The Honourable David Ebong, Chairman of the Government of Uganda’s Parliamentary Forum on Climate Change, was the first keynote speaker at the Congress to specifically bring human rights into the climate change dialogue. The impact on the “ordinary” African citizen, including famine, disease, diminished water supply and economic instability, exemplify basic human rights that are jeopardized by climate change.
Placing the climate change debate within a human rights framework obliges governments to act efficiently and immediately to mitigate the effects on their citizens - “not as a favour…it is a right” (Hon. Ebong). It also encourages civil society and development actors working within the human rights agenda to keep the cost of climate change to local citizens at the forefront of climate change policy-making efforts.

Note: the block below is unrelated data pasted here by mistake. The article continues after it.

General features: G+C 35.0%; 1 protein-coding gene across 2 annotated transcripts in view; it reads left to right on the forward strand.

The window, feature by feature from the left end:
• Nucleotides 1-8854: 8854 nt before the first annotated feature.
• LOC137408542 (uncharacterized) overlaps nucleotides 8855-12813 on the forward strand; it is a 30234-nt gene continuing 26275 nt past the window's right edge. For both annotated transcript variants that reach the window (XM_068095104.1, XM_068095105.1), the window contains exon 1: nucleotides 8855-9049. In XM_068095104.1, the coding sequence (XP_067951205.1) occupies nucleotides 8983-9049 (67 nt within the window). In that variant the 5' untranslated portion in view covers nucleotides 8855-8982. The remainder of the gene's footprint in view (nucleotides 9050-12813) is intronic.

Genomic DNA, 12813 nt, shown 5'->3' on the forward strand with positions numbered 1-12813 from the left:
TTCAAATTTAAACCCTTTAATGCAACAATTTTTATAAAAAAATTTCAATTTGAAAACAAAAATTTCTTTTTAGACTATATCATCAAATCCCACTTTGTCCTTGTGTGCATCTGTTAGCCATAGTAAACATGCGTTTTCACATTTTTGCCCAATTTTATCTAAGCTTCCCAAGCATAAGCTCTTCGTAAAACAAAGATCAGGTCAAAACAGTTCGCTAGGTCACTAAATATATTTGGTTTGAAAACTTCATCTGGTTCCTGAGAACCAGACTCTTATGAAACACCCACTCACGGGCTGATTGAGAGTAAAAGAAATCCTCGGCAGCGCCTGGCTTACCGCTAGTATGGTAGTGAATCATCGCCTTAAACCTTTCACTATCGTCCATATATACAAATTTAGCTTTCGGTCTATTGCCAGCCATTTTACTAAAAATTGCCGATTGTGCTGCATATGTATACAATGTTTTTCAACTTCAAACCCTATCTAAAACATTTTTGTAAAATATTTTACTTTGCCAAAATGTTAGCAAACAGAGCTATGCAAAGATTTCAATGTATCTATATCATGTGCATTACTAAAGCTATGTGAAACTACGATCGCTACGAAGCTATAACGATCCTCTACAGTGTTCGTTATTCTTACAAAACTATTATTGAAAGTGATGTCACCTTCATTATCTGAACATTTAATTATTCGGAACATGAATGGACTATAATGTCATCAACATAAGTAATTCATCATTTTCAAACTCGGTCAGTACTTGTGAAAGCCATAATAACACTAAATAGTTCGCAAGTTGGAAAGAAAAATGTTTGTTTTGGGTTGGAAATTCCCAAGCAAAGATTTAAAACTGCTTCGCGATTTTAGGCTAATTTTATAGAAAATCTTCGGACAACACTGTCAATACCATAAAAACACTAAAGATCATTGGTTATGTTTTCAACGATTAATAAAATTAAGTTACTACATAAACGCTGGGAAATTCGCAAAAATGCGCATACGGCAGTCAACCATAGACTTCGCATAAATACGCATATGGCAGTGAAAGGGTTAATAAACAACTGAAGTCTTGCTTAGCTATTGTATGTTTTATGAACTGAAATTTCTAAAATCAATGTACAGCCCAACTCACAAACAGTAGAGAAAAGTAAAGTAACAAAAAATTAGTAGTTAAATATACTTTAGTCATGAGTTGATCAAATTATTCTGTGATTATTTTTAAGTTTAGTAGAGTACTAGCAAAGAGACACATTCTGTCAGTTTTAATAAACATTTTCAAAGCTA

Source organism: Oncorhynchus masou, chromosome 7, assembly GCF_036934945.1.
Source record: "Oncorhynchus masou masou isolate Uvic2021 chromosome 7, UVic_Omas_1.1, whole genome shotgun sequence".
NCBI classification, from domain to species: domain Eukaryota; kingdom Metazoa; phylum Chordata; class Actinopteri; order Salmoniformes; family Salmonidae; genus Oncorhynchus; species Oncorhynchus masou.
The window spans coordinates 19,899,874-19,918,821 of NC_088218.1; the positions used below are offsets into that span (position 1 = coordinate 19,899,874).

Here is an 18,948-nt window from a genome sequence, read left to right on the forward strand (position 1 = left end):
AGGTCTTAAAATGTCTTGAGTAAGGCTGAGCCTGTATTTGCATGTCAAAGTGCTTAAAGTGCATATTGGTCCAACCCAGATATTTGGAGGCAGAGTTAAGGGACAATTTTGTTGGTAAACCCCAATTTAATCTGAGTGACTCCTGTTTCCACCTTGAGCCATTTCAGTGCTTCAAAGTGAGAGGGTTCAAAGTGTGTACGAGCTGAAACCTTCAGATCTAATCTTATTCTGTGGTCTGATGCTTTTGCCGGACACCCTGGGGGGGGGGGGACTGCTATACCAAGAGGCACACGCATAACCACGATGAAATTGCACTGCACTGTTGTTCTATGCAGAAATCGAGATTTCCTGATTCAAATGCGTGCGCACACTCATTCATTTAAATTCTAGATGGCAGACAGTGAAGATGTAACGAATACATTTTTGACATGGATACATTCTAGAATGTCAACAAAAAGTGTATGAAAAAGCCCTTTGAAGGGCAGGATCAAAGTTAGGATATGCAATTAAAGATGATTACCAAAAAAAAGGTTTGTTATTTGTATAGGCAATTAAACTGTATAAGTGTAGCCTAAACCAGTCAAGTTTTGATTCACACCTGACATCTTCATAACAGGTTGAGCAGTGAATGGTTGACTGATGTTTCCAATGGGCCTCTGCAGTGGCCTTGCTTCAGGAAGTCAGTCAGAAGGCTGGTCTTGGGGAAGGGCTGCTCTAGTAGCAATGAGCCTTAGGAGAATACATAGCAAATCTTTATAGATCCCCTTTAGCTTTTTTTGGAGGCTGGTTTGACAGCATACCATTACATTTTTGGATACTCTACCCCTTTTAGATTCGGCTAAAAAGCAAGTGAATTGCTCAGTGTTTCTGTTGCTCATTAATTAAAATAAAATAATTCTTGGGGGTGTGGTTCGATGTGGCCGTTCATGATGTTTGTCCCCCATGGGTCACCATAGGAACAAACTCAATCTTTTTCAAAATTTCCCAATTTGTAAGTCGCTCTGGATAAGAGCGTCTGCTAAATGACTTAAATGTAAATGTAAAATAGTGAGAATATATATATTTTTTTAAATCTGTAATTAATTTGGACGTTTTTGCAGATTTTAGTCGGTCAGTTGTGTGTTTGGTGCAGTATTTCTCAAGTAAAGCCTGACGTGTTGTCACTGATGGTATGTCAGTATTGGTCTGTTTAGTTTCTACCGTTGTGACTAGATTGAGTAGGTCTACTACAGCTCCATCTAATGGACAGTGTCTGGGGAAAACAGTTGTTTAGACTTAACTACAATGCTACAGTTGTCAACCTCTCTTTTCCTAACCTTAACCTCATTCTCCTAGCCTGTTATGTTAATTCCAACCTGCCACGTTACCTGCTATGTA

The Honourable emphasized the need for public-private partnerships to emerge that are rooted in the human rights agenda. Since the mid-1990s, the United Nations and its development branches, particularly the United Nations Development Programme, have been mainstreaming human rights into development initiatives. If the private sector is to be part of the climate change mitigation efforts, it too should be mindful of the human rights implications of its solutions.
A unique characteristic of PPPs is their ability to deliver a system of checks and balances - the private sector can continue to encourage economic development, while the public sector can encourage activities that remain committed to ensuring that human development remains a central component to activities.
The fact that a Parliamentarian demonstrated commitment to maintaining human rights throughout the Government of Uganda’s climate change mitigation and adaptation process demonstrates that African states are mindful of the implications of climate change on their citizenry.